WHEN Michael O’Leary announced in 2013 that Ryanair’s new strategy was to avoid “unnecessarily pissing people off” he should have extended the policy to his own staff.
He didn’t. That’s why Irish-based pilots were on strike last Thursday, why there will be another strike tomorrow and yet another on Tuesday.
Cabin crew based in Spain, Portugal, Italy and Belgium are planning strikes next Wednesday and Thursday because they, too, are “pissed off”. The reasons cited are various.
The pilots represented by the Irish Airline Pilots’ Association want seniority to be properly valued by the company in the granting of leave and in the promotion of captains. They claim the current system is not transparent.
They also complain that new captains are routinely assigned to new bases even when a captain is required in the pilot’s original base.
When you drill down through these complaints, family bubbles up. In many cases pilots are looking for leave when their kids are on holiday, feeling they have done their time on the hard rosters. Being off when the kids are off would be a “benefit-in-kind” which need cost nothing if handled properly.
Similarly, changing base may have devastating consequences for the families of coupled-up pilots who may have to factor in a second career and the schooling of kids.
When it comes to the cabin crew, the complaints are much more wide-ranging and reflect a culture in which the individuals feel seriously under-valued.
They refer to pay, to safety and rostering, to the lack of a “fair and supportive work culture”, to a reliance on agency employment, to the right to sick pay and the pressure of sales targets.
“Three down, one to go” sighed the cabin crew member sitting in front of me on a Ryanair flight last week, as he finished his pitch on scratch cards, travel adapters, perfume and much, much more.
The reason I was on the flight at all was a sign that “unnecessarily pissing people off” is a habit which has been hard to break at Ryanair.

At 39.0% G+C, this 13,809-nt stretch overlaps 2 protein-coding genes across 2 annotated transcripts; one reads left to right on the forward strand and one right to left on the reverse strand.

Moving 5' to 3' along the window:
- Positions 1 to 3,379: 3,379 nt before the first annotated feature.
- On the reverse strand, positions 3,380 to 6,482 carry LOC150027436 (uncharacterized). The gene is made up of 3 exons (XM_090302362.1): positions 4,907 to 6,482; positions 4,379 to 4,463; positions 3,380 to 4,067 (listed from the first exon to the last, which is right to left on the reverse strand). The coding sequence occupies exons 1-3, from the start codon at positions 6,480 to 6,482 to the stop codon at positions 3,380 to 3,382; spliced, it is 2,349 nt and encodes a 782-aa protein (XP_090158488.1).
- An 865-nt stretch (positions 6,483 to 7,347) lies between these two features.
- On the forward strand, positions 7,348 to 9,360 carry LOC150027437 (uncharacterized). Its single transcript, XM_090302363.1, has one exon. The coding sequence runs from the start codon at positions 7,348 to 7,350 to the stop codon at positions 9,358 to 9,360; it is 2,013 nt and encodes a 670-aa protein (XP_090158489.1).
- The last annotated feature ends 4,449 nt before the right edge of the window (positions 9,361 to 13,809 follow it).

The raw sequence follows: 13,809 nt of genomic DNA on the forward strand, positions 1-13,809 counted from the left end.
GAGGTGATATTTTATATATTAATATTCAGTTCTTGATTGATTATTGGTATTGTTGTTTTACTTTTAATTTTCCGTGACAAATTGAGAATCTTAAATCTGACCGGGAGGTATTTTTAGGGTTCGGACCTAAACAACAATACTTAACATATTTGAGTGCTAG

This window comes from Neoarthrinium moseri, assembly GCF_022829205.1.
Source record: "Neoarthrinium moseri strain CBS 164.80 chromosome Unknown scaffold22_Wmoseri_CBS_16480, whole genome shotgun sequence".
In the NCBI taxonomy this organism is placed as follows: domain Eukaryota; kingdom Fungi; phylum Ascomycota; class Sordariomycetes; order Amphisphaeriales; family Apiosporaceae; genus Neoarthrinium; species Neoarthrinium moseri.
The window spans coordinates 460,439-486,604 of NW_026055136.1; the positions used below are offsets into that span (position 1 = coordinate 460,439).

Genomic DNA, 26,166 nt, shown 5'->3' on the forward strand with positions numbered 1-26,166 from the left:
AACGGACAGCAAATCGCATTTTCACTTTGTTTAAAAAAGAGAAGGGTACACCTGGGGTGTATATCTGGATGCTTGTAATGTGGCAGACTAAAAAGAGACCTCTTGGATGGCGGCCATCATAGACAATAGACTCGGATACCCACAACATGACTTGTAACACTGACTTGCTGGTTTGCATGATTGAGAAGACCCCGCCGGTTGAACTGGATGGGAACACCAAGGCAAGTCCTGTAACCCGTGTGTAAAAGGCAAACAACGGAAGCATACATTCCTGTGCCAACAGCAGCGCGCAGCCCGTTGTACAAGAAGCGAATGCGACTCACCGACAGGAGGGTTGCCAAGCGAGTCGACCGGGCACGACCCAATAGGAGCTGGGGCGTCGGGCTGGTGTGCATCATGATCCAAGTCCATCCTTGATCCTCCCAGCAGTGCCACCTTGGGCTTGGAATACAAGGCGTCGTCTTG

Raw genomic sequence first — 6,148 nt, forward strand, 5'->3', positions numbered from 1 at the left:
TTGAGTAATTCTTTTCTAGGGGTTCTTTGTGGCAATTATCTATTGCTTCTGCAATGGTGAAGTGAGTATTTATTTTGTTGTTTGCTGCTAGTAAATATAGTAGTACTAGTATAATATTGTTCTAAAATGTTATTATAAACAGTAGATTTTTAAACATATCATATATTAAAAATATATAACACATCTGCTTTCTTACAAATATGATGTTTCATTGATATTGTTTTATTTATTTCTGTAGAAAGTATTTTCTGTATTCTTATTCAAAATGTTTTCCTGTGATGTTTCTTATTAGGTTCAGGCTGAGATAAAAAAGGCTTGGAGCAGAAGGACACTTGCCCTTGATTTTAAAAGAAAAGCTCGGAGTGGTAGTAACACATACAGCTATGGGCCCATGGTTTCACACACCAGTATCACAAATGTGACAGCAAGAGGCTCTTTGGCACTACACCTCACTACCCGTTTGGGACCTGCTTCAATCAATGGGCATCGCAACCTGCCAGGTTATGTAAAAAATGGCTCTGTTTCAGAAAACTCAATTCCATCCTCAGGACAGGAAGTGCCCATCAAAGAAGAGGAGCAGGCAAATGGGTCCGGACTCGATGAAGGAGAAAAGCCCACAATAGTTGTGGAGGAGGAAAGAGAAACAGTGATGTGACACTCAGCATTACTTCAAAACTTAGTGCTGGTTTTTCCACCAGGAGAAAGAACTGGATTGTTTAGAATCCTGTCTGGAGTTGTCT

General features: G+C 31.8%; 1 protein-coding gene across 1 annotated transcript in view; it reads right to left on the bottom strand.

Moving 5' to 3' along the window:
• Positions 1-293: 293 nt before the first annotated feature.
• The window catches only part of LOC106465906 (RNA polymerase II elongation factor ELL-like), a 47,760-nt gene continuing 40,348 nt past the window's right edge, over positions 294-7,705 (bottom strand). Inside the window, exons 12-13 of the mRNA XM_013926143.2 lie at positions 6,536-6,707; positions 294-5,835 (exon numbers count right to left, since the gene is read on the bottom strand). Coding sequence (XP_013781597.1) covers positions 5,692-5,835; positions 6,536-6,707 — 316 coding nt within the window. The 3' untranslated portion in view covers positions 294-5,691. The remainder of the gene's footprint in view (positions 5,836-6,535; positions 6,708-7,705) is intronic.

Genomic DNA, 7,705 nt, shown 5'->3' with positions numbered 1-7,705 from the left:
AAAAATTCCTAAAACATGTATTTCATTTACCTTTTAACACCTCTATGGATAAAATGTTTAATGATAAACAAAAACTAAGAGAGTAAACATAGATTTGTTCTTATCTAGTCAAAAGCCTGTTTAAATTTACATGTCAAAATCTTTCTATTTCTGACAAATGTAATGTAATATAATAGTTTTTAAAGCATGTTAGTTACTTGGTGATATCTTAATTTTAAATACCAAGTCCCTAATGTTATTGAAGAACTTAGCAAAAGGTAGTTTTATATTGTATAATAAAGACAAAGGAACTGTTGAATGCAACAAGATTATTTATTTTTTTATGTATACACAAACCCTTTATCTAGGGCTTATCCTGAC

My daughter was booked into an expensive language course and was looking forward to it when I was tipped off that at just under 16 she would not be able to fly alone.
Her mammy would have walked with her to stop her missing out on the opportunity but in the end I just had to spend €300 on a return ticket. I did not have the wit or the interest to spend another €4 booking a seat beside her and it was ironic that the airline which had forced me to travel with her forced me to sit at the opposite end of the plane from her.
A cabin crew member then attempted to get us to exchange places because as a 15-year-old she was not meant to sit near an emergency exit. However she wasn’t meant to sit in the front row where I was, either, so we both had to sit down again in our seats.
My daughter was a bit freaked out. She was nervous during the bumpy landing. But that was nothing compared to the discomfiture of the man beside me whose wife was sitting at the back of the plane and had the sandwiches. He looked disapproving but hungry when I buckled and spent €5.50 on a panino.
Our flights weren’t cheap, particularly when you add the €100 it took to fly my daughter’s large suitcase both ways. The thing is, though, that there is no way the tiny European airport which was our destination would not have been served by a direct flight from Dublin before the coming of Ryanair.